By Ali Hackett, founder of Meet and Engage
Recruiters found the best candidates; interviewers whittled them down; offers were made; offers were accepted. For many firms struggling to hire sought-after skilled people, the relief from successfully appointing someone can almost seem palpable. But the harsh reality is that when new joiners sign on the dotted line, this merely marks the ‘start’ (rather than the end) of the hiring process – a fact too many organisations get wrong.
For what’s at the heart of corporate life is often a lack of attention to, and appreciation for, the onboarding process. We live in times where employees – especially new entrants to the workplace – value culture and their emotional and mental fit with an organisation just as much as their career there; where the experience they derive from work and their workplace is central. And yet for many, the experience of their first day, week, or few months is not the warm embrace they expected; and the cost to employers could be very high.
Don’t deny the costs of poor onboarding
According to research, companies habitually lose 17% of all new hires within the first three months. Although some of this can be explained by people realising the job wasn’t what they had expected, a poll by Gallup found just 12% of people rated their employer highly when it came to onboarding new employees. Another recent survey found 23% of people who quit a role said they did-so because there wasn’t enough clear, upfront guidance about what their responsibilities were; with 21% saying there was not enough training to get them up to speed quickly enough. In short, during the crucial window of opportunity employers have to turn newbies into advocates (to make a good impression and create engagement and emotional buy-in) many are failing.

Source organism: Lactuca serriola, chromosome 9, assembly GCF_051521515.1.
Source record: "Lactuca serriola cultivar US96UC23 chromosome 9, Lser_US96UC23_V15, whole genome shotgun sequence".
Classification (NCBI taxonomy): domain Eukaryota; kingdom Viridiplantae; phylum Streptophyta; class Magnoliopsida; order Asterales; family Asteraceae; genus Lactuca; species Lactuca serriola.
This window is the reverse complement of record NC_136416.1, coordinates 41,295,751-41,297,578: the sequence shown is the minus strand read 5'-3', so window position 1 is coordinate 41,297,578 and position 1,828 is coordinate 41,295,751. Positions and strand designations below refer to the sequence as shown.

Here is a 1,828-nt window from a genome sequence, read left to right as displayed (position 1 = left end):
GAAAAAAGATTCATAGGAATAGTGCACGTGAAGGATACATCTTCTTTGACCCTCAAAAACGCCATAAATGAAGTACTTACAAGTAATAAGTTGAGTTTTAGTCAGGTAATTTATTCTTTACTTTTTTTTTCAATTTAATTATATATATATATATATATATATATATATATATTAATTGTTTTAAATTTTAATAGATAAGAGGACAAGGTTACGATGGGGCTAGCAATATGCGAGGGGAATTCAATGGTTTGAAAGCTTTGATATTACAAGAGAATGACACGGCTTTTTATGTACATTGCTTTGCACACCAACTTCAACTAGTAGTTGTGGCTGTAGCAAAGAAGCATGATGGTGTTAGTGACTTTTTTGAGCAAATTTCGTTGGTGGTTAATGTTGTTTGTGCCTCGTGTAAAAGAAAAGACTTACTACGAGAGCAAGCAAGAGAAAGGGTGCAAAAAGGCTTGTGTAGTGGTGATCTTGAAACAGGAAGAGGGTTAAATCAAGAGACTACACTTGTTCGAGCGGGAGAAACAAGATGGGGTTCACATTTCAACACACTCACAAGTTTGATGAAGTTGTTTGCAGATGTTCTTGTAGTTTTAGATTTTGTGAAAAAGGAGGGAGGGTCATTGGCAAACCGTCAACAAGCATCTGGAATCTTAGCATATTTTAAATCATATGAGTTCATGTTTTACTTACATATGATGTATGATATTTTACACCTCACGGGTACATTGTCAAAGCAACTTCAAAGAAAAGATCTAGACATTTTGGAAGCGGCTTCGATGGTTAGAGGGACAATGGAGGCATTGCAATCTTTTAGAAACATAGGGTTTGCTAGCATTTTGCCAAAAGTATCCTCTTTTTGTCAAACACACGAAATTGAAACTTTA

With the average cost of replacing an employee being the equivalent of 6-9 months’ worth that person’s salary, the bottom-line impact of such high employee turnover can be huge. And this often doesn’t include the significant disruption (including heaping more work on others), this causes to everyone else and their engagement levels.
Can automation provide the answer?
That’s why having a structured onboarding strategy – one that starts long before new employees even turn up on their first day – is increasingly being recognised as business-essential. Onboarding platforms like Timeline now have the power to automate the entire process and allow companies to deliver personalised journeys for new employees. These platforms can control the flow of initial welcome messages, which can then gently ramp up to providing information they might find useful – what to expect on day one; useful contacts; virtual tours; etc.
Because emotional wellbeing is now so uppermost for employees, onboarding platforms can also play a role in building people’s confidence – for instance new starters can be invited to view videos featuring the team they will work with, or even take part in live group chat events where they can speak to new colleagues and ask any question they like – without feeling awkward. Chatbots can be programmed to answer more common questions, allowing new employees to dip in and access helpful information when they choose. Even after they have joined, these tools can be used to keep new team members informed and help them to settle in over the coming months.
Make people feel valued
In essence, technology-based onboarding creates a way of making new team members feel valued. The benefits of doing what might appear to be small interventions can be huge. Research by Glassdoor found organisations with strong onboarding processes boost new hire retention by a whopping 82%, as well as productivity by 70%. Why? Because when employees feel they matter, they are more engaged, and when they are engaged they bring more energy to an organisation.
The key is not to see the use of onboarding technology as a de-personalising or de-humanising activity. Employees understand that processes are needed; and if they see it enhances their at-work experience, it’s much less likely to be regarded with suspicion. But the real benefit of technology is that it changes behaviours. Once companies adopt these processes, it gradually starts to become part of business as usual, and when that happens, it becomes culturally embedded too. That’s when new employees will really start to put down roots.